Churchill informed the Commission that Vice-Admiral Sackville-Carden's telegram (in which he set out a 'plan' for a naval attack) was the most crucial document of all,  but there is no acknowledgement in the Commission's findings that Churchill had duped Carden into producing a 'plan' or had lied when telling him that his 'plan' had the overwhelming support of 'people in high authority.'  Every senior member of the Admiralty had advised Churchill that a naval attack on its own would fail, but he made no reference to that and scapegoated the ineffective Carden. General Hamilton conveniently added that the only instructions he had received from Kitchener before his departure was that 'we soldiers were clearly to understand that we were string number two. The sailors said they could force the Dardanelles on their own, and we were not to chip in unless the Admiral definitely chucked up the sponge.' 
Sat, 25 Apr 2015 23:08 UTC
liquid mercury below the Pyramid of the Feathered Serpent, the third largest of the pyramids in Teotihuacan, an ancient city in central Mexico.
Gomez has spent the last six years excavating the tunnel, a slow and arduous process. It was only unsealed in 2003, after being buried for 1,800 years. Six months ago, Digital Journal reported that Gomez and his team announced they had found three chambers at the 300-foot end of the tunnel, 60-feet underground.
It's hard to deny that this illustration of a monk bears a striking resemblance to the popular Star Wars character Yoda, as Mashable pointed out on Thursday. Yoda was spotted in the Decretals of Gregory IX with gloss of Bernard of Parma (also known as the Smithfield Decretals) by historian Damien Kempf while he was researching for his book Medieval Monsters.
According to the website, Kempf said during a recent interview that he "actually couldn't believe it" when he spotted the Yoda-like monk in a 700-year-old manuscript. Julian Harrison, curator of pre-1600 historical manuscripts at the British Library, told NPR that the artist who illustrated the manuscript "clearly had a vivid imagination."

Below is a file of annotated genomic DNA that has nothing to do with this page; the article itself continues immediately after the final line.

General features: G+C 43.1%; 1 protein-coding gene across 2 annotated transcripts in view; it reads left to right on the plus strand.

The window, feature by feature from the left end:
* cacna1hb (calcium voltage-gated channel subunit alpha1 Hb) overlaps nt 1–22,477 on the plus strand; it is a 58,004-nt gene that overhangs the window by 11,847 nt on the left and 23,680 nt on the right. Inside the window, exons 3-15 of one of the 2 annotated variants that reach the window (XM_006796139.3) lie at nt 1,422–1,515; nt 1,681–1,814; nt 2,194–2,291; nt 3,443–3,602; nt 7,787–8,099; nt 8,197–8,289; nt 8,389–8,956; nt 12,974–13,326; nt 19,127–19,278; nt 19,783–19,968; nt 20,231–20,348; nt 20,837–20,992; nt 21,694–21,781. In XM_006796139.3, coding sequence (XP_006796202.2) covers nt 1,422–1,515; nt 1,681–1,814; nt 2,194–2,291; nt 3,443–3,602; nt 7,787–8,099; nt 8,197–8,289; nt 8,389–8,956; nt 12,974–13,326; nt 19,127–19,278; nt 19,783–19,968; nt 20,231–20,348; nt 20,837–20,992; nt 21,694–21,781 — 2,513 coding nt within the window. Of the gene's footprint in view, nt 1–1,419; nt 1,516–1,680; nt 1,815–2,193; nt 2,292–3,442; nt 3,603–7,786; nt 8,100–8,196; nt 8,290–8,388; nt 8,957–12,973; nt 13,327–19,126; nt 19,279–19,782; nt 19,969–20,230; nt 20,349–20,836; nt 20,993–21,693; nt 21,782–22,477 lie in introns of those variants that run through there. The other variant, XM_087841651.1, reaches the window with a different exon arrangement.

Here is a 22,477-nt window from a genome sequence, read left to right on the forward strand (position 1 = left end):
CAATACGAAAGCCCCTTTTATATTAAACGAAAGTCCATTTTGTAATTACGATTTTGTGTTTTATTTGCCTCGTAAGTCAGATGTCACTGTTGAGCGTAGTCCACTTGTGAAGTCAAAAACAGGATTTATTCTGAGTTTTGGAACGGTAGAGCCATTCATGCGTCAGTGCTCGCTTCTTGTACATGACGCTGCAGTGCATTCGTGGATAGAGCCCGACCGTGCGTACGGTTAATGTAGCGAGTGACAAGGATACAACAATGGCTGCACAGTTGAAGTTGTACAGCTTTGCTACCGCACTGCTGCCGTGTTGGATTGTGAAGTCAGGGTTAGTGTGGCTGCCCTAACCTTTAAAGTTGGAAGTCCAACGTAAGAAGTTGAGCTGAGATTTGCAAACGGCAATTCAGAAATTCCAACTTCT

Fri, 24 Apr 2015 19:30 UTC
Daily Mail, UK
Thu, 23 Apr 2015 16:04 UTC
But now astronomers believe the bright light in the sky that triggered the conversion of Paul the Apostle may have actually been a falling meteor 2,000 years ago.
They say descriptions of Paul's experience - in which he was blinded for three days after seeing a bright light - match accounts of the fireball that streaked across the sky above Chelyabinsk in Russia in 2013.
Dr William Hartmann, co-founder of the Planetary Science Institute in Tucson, Arizona, examined three accounts of Paul's conversion in the Bible.
Comment: This is SOOO bogus. Paul himself NEVER says he had such a vision and HIS evidence is to the contrary. It was a fairy tale made up by the author of the book of Acts.
Though it is not an actual pyramid, this massive structure looks like a small mountain, which was carved to suit the needs of an unknown ancient civilization.
In 1986, a diver near the island of Yonaguni Jima, off the southern tip of Japan (around Okinawa) came across some strange structures about 25 metres (82 feet) below the sea level.
"We model ocean migrants as 'infecting' uninhabited islands," he said in a statement.
If the results of the analysis are correct, the colonizers didn't just hop to the nearest islands or drift around hopefully. The study, published in this month's issue of the journal American Antiquity , suggests that those early Pacific seafarers "had a strategy for the best way to discover new places: movement across the ocean in a less risky fashion - often meaning into the wind - and moving to places that were more easily visible."